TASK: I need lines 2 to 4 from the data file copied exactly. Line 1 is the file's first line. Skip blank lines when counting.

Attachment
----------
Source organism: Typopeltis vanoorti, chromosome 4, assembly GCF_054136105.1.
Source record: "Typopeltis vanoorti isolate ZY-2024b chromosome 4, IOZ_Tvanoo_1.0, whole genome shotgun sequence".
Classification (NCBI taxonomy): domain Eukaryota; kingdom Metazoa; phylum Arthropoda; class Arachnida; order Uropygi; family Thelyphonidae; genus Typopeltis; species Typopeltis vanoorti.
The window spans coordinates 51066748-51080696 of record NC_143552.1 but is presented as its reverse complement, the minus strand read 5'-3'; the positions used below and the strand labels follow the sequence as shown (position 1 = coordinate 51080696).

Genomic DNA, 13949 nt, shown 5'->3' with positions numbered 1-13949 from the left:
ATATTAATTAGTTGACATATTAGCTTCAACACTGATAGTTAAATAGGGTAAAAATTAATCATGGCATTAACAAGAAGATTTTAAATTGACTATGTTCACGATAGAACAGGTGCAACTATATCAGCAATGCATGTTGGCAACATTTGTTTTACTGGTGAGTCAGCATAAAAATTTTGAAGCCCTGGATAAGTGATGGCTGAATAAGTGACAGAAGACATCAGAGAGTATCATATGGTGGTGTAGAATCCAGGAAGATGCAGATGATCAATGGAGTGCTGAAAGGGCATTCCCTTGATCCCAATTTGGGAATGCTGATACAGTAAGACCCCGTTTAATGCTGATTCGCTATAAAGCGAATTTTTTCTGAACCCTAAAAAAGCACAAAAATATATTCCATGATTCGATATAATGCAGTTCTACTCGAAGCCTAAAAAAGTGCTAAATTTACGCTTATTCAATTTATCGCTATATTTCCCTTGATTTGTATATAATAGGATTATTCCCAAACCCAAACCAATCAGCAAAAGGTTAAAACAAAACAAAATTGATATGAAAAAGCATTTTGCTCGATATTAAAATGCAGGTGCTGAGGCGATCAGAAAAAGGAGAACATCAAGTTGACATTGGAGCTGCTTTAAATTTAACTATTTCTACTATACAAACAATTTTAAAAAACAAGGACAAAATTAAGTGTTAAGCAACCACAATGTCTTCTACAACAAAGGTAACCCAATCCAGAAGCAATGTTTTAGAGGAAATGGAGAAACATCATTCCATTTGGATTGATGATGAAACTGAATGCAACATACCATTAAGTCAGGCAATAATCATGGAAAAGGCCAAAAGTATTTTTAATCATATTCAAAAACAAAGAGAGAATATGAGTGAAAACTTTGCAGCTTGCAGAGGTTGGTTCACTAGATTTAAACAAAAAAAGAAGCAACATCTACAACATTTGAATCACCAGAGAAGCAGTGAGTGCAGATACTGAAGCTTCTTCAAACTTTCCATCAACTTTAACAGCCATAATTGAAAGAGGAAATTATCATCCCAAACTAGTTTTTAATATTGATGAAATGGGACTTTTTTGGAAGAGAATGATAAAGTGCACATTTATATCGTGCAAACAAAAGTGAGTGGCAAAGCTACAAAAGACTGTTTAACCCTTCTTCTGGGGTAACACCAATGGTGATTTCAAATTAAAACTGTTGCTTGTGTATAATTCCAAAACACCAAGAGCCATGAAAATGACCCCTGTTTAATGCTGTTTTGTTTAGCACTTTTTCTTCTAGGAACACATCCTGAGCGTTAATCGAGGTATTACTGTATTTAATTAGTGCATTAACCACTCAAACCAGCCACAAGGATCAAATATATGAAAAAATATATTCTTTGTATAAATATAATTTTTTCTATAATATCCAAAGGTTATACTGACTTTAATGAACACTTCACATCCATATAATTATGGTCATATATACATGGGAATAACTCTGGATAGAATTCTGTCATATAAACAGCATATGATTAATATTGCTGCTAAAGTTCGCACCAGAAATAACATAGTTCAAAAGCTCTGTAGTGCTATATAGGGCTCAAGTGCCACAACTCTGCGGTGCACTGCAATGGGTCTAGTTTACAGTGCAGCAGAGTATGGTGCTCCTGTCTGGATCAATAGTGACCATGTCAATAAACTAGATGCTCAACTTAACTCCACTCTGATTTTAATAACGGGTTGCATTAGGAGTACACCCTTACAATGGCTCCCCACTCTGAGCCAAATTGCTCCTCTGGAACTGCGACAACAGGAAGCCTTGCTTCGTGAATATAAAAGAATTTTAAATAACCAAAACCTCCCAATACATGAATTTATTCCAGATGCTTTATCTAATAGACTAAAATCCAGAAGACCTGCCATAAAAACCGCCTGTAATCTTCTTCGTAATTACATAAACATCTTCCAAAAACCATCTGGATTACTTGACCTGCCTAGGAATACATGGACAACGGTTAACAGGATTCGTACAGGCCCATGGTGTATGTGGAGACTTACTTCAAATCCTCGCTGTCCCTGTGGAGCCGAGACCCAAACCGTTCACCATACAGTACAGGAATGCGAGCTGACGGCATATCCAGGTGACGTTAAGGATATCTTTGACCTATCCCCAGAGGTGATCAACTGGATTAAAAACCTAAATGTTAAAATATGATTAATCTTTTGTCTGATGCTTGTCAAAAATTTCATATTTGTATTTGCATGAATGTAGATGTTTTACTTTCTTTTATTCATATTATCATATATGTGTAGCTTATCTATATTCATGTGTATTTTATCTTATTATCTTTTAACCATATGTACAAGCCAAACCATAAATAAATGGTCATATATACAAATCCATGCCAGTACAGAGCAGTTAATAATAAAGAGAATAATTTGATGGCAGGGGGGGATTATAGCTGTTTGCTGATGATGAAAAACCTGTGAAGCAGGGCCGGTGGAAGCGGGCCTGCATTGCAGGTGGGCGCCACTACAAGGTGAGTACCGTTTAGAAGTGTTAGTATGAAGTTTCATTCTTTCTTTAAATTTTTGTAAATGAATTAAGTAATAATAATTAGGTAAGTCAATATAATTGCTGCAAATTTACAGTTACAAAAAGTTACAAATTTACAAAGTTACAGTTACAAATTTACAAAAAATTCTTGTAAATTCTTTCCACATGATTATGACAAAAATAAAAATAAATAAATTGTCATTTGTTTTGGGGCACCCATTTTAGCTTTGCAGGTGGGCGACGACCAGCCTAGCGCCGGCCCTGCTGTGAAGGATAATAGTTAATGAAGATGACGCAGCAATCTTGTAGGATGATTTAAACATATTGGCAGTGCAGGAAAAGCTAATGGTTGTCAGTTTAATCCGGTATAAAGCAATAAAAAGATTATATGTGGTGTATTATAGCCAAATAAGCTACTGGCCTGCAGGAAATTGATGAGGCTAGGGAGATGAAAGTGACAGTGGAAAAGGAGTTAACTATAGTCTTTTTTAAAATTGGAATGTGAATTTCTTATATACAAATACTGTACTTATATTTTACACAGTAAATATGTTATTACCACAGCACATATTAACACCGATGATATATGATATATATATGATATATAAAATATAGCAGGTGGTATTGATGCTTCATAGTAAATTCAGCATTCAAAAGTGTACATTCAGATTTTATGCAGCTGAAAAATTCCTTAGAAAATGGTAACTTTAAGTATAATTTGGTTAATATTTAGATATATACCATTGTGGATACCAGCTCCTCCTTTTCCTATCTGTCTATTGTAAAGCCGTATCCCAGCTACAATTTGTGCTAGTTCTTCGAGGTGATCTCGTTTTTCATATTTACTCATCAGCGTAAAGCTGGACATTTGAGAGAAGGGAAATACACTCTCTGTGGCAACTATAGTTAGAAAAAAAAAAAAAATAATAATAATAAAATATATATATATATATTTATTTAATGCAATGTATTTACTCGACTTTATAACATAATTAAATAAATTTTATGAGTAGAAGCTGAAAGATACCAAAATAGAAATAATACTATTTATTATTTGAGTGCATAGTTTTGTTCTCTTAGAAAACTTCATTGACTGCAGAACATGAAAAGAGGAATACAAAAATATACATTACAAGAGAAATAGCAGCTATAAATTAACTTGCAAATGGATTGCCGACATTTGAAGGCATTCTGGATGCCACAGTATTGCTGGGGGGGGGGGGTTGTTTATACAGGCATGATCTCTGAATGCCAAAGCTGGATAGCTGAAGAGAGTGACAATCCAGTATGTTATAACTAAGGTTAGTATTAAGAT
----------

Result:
Source record: "Typopeltis vanoorti isolate ZY-2024b chromosome 4, IOZ_Tvanoo_1.0, whole genome shotgun sequence".
Classification (NCBI taxonomy): domain Eukaryota; kingdom Metazoa; phylum Arthropoda; class Arachnida; order Uropygi; family Thelyphonidae; genus Typopeltis; species Typopeltis vanoorti.
The window spans coordinates 51066748-51080696 of record NC_143552.1 but is presented as its reverse complement, the minus strand read 5'-3'; the positions used below and the strand labels follow the sequence as shown (position 1 = coordinate 51080696).